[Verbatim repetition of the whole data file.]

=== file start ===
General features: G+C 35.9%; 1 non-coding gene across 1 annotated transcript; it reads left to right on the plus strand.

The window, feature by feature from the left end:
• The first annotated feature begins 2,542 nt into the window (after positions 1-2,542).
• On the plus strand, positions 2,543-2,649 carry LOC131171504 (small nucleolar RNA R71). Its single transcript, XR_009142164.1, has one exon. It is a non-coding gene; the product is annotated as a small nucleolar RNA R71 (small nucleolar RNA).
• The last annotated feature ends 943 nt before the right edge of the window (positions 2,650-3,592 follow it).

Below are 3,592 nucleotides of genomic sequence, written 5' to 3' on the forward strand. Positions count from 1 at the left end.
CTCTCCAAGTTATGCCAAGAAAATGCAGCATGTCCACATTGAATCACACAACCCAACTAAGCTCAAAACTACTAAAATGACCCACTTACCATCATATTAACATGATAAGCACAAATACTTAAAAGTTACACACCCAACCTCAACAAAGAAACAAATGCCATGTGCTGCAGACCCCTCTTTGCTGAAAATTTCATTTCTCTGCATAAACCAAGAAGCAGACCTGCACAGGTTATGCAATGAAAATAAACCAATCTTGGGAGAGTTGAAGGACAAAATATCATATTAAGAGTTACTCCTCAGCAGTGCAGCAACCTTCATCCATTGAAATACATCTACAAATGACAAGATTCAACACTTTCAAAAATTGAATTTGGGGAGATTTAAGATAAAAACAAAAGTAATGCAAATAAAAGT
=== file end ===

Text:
General features: G+C 35.9%; 1 non-coding gene across 1 annotated transcript; it reads left to right on the plus strand.

The window, feature by feature from the left end:
• The first annotated feature begins 2,542 nt into the window (after positions 1-2,542).
• On the plus strand, positions 2,543-2,649 carry LOC131171504 (small nucleolar RNA R71). Its single transcript, XR_009142164.1, has one exon. It is a non-coding gene; the product is annotated as a small nucleolar RNA R71 (small nucleolar RNA).
• The last annotated feature ends 943 nt before the right edge of the window (positions 2,650-3,592 follow it).

Below are 3,592 nucleotides of genomic sequence, written 5' to 3' on the forward strand. Positions count from 1 at the left end.
CTCTCCAAGTTATGCCAAGAAAATGCAGCATGTCCACATTGAATCACACAACCCAACTAAGCTCAAAACTACTAAAATGACCCACTTACCATCATATTAACATGATAAGCACAAATACTTAAAAGTTACACACCCAACCTCAACAAAGAAACAAATGCCATGTGCTGCAGACCCCTCTTTGCTGAAAATTTCATTTCTCTGCATAAACCAAGAAGCAGACCTGCACAGGTTATGCAATGAAAATAAACCAATCTTGGGAGAGTTGAAGGACAAAATATCATATTAAGAGTTACTCCTCAGCAGTGCAGCAACCTTCATCCATTGAAATACATCTACAAATGACAAGATTCAACACTTTCAAAAATTGAATTTGGGGAGATTTAAGATAAAAACAAAAGTAATGCAAATAAAAGT